Illumra Self-Powered Dual-Rocker Friends of Hue Zigbee Light Switch review: Finger-powered switch is a must-have Hue accessory
Smart bulbs, dumb light switches. Add the two together, and you get one of the most common headaches in today's connected home. Someone leaves the switch off, your bulbs lose power -- and suddenly your fancy automations and wireless controls won't work.
Utah-based lighting manufacturer Illumra thinks it has a solution -- at least for folks who use Philips Hue smart bulbs. It's a wireless smart switch that pairs with those Hue bulbs for easy controls at the wall. And when I say wireless, that's exactly what I mean -- each switch powers itself whenever you press a button. That means no wiring it in, and no batteries to worry about.
It's the same basic pitch and approach as the excellent Philips Hue Tap wireless remote (and it uses the same energy harvesting tech from EnOcean, a name worth keeping an eye on). What the Illumra adds in is the ability to fit into the same spot as any dumb light switch you'd like it to replace.
The asking price for each Illumra switch is $50, which isn't cheap, given what you probably already spent on your bulbs. You should also know that more switches like it are almost certainly in the works. Still, as easy as these things are to install, setup and use, Hue users sick of worrying about their dumb light switches really ought to consider buying in. That's doubly true if you use Apple HomeKit to automate your smart home , because -- as long as you've got that HomeKit-compatible Hue Bridge plugged into your router -- Illumra's switches can control your HomeKit gadgets, too.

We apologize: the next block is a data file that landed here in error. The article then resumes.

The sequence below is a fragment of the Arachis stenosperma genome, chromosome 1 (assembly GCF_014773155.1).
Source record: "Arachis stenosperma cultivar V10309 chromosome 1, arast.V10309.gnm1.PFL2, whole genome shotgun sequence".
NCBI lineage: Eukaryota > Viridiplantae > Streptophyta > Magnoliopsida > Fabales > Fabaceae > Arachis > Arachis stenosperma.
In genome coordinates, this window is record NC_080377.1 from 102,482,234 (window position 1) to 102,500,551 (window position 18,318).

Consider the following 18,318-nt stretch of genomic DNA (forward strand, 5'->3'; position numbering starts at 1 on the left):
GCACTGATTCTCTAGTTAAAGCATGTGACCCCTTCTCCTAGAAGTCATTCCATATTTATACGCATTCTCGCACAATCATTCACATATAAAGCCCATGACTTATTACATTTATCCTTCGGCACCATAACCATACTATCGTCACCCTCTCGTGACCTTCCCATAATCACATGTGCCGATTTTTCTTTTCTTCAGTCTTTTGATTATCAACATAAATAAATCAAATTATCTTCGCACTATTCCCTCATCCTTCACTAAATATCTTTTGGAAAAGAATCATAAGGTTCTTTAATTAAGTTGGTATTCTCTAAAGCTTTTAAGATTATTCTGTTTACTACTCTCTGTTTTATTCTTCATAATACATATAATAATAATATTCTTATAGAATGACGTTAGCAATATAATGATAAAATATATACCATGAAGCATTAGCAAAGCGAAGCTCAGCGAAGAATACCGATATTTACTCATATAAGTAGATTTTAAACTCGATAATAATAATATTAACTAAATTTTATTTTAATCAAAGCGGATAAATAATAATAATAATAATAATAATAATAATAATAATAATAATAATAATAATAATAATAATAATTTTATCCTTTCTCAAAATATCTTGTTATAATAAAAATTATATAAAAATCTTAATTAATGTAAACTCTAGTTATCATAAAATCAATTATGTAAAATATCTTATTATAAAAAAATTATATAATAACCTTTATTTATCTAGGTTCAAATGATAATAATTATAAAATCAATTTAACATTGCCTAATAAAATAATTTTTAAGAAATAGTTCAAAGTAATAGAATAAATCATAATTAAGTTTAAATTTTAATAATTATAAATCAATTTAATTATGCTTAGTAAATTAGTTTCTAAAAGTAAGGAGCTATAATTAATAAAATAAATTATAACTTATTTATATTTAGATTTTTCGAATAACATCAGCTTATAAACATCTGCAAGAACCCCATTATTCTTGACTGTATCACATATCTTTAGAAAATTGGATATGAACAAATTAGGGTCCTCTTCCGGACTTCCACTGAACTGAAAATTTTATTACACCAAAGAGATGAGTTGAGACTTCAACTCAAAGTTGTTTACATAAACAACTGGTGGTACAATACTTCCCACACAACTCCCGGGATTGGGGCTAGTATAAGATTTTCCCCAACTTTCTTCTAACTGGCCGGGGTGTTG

All of that adds up to an intriguing option for smart lighting nerds like myself. In fact, Illumra's switch might just be my favorite smart home product of the year.
Design and installation
Aside from the split, dual-rocker design that gives you four buttons to work with on each switch, Illumra didn't get too "gadgety" with these things. Currently available in white or black, they're fairly inconspicuous -- no indicator lights, no touch controls or built-in sensors sticking out, no artsy flourishes. And, if you really want as traditional a design as possible, you can replace that dual-rocker with a single, paddle-style switch.
They aren't just designed to blend in, but to fit in, as well -- specifically into your light switch's existing gang box. To install one, you'll shut the power off at the breaker, remove your old light switch with a screwdriver, join the wires that were connected to it with a wire nut to close the circuit, then pop the new switch over top and screw it into place. Snapping the screwless base plate that comes with the switch over top completes the look. Each switch also comes with a separate mounting base that you can screw or stick to the wall wherever you like, no gang box needed.
Want to see a play-by-play of that install process, complete with pictures and videos? Check my tweets.
Once you've got your Illumra switch where you want it, you'll need to pair it with the Philips Hue Bridge that's plugged into your router. Doing so is a cinch. Just go to the accessory settings in the Philips Hue app, tell it you want to add a "Friends of Hue" switch, then follow the on-screen instructions.